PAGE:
Helicopters have a very sophisticated and complex flight control system. This results in special requirements for the interaction between pilot and helicopter. This is particularly necessary for the avoidance of what are referred to as Pilot Induced Oscillations (PIOs), where the helicopter starts to oscillate after certain control inputs from the pilot. The German Aerospace Center (Deutsches Zentrum für Luft- und Raumfahrt; DLR), together with the Canadian National Research Council (NRC), has conducted flight tests to confirm the effectiveness of new methods for detecting and assessing PIOs in helicopters.
Sophisticated helicopter control
Compared to fixed-wing aircraft, rotorcraft have unique capabilities – they can take off and land vertically and hover. For this reason, rotorcraft are used in a fundamentally different way than fixed-wing aircraft. Typical mission scenarios for their demanding flight manoeuvres are search and rescue operations on land, in the mountains and over water, as well as transporting personnel to offshore wind turbines or oil and gas platforms. Helicopters are also used for the transport and highly accurate placement of loads in hard-to-reach areas or on high-rise buildings. "These missions almost always involve taking off and landing in unfamiliar terrain and with limited space, flying close to the ground and, in particular, hovering, taking off and landing in close proximity to obstacles," says Marc Höfinger, Head of the Rotorcraft Department at the DLR Institute of Flight Systems. Pilots must be able to control a helicopter very precisely and reliably in these demanding situations.
PIOs during such manoeuvres are always disconcerting for the pilot. Although these oscillations are not necessarily dangerous, they can be amplified by biodynamic coupling with the pilot's flight control inputs. "To stop the oscillations, the pilot needs to briefly release the controls, which is not an intuitive action when in close proximity to the ground or surrounding obstacles," explains Michael Jones, also from the DLR Institute of Flight Systems. "It is precisely in such a critical situation that a pilot's first reaction is not to briefly let go of the flight controls, but to attempt to regain control of the helicopter by interacting with them even more strongly," says Jones. However, this does not lead to the desired decaying effect, but can, in the worst case, increase the oscillations.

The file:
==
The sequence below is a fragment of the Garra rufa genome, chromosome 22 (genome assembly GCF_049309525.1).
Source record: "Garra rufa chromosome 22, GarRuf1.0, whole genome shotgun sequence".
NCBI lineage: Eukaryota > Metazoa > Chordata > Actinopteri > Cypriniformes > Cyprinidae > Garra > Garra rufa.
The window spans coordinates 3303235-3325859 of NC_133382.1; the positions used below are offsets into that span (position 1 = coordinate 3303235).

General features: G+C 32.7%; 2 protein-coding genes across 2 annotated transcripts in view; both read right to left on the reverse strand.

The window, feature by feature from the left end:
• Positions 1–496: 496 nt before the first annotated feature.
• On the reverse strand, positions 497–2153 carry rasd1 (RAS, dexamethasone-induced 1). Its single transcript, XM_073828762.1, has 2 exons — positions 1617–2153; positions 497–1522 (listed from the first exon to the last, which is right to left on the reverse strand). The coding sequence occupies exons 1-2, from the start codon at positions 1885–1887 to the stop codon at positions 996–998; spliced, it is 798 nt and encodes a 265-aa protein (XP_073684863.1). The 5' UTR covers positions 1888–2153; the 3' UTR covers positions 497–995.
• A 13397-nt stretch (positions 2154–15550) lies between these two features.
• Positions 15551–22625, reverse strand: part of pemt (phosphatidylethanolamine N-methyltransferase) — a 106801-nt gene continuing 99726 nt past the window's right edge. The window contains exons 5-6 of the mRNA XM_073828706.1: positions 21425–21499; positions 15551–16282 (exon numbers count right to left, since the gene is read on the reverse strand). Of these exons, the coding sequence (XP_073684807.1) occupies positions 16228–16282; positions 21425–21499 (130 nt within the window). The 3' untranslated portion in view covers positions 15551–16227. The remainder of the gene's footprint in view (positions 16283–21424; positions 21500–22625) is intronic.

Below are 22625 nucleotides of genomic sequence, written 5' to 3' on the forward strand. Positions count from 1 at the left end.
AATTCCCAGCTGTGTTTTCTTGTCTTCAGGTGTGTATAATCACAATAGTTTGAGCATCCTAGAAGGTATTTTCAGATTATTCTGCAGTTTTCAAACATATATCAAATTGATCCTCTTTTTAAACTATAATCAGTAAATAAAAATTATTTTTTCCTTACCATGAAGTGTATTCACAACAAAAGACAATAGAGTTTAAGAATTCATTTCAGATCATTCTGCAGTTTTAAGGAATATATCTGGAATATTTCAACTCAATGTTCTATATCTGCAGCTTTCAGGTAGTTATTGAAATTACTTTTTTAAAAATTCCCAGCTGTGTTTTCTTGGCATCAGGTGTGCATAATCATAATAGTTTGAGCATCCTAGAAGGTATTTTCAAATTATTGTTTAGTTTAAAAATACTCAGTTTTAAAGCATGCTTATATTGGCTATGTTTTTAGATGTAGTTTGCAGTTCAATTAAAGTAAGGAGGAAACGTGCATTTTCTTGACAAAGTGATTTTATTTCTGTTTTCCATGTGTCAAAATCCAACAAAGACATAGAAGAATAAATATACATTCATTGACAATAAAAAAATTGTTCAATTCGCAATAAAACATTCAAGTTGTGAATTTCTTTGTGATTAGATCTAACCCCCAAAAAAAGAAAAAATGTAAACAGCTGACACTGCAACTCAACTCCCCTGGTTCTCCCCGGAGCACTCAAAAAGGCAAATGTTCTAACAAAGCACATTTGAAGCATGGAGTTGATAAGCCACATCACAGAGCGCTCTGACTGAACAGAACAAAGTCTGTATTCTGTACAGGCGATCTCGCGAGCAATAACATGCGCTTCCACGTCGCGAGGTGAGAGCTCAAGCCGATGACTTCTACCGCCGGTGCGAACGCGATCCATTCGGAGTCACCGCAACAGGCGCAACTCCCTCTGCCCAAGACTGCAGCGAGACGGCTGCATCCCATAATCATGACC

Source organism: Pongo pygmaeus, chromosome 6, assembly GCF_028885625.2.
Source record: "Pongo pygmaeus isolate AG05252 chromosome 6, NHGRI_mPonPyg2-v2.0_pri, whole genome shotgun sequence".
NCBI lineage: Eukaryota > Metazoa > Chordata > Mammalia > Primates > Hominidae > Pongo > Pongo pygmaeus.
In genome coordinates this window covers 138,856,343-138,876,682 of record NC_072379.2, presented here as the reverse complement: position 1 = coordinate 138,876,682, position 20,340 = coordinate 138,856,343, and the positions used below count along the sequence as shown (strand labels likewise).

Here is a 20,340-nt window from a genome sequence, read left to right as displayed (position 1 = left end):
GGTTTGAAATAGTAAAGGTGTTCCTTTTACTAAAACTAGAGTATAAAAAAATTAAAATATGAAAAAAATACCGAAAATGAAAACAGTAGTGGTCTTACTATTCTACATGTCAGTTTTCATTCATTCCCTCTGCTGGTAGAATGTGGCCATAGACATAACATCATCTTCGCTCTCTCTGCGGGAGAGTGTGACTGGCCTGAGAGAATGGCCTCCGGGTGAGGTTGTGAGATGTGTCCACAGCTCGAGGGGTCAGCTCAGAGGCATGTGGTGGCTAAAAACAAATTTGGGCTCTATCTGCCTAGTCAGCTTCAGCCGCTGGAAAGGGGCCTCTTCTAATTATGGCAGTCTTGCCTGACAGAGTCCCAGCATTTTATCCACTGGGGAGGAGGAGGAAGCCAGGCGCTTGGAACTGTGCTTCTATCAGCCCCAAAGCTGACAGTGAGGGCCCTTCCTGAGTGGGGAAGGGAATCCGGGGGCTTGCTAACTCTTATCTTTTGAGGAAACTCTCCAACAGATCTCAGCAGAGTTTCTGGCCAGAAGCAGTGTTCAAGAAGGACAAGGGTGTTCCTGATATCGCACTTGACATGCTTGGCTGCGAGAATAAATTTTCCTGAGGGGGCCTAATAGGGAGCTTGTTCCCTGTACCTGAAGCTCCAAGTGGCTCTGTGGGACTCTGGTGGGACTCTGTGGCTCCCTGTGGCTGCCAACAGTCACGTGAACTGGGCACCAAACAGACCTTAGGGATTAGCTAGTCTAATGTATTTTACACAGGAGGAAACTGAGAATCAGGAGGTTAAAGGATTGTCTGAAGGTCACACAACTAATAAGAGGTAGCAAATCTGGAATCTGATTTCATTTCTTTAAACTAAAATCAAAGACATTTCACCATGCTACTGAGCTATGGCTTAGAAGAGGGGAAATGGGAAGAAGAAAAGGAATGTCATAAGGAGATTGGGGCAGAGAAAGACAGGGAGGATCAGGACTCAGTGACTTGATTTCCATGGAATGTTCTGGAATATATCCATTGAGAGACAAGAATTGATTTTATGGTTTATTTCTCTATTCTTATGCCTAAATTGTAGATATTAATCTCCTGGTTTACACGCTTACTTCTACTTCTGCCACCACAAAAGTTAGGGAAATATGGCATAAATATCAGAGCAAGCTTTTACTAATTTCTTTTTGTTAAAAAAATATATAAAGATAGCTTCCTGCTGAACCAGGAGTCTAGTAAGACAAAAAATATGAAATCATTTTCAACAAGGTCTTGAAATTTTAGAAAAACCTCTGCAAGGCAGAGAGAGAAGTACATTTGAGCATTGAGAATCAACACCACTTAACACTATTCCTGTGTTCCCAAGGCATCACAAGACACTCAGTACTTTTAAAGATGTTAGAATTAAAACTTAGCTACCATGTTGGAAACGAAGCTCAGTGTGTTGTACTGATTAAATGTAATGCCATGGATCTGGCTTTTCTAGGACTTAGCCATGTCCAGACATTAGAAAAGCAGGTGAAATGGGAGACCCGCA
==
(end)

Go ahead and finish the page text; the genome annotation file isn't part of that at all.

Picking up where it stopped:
Using algorithms to prevent oscillations
In order to prevent such scenarios, DLR researchers have developed a method that provides information about the susceptibility of a helicopter to these oscillation effects. To do this, an algorithm compares the pilot's control inputs with the helicopter's reactions. Based on certain characteristics and how they change in relationship to control inputs and reactions, the system can identify when the helicopter threatens to enter critical oscillations.
Extensive tests in a simulator and in real flight
This method was first tested using the DLR Air Vehicle Simulator (AVES), with the participation of a test pilot from NRC. The limits of the associated criteria were defined. In the next step, the method was tested in flight using the NRC Canada Bell 205 helicopter, the flight characteristics of which can be modified. This allowed the researchers to investigate the influence of pilot control inputs on a helicopter with slower flight characteristics compared to a more agile helicopter. The pilots performed various flight manoeuvres. In addition to a large number of other manoeuvres these included, for example, the fastest possible transition from forward flight to precise hovering flight, for which large control inputs from the pilot are required, as well as a 'lateral offset', in which the pilot uses very precise control inputs to change the helicopter's horizontal position. Various configurations were set up in flight, and the method and the previously defined limits of the criteria were tested against these configurations. Several researchers and a test pilot from DLR were involved in the flight tests at NRC Canada.
The criteria that have been developed offer several advantages. For example, the possible occurrence of potentially dangerous oscillation effects can already be detected during the development phase of a helicopter. In addition, existing helicopters can be evaluated with regard to their susceptibility to these effects, and even only slight oscillations of this type can be detected in flight and corrected in sufficient time.